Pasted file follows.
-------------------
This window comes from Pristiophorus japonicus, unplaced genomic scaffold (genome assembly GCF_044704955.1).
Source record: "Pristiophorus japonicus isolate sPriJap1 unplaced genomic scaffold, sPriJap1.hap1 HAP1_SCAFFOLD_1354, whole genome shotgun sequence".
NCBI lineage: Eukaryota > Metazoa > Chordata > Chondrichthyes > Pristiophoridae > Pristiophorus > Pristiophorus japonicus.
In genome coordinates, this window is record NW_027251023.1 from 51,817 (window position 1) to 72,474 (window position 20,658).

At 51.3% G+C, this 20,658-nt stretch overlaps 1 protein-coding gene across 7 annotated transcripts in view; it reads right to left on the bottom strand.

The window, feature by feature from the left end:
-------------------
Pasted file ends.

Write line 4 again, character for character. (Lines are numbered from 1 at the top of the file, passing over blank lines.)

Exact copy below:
In genome coordinates, this window is record NW_027251023.1 from 51,817 (window position 1) to 72,474 (window position 20,658).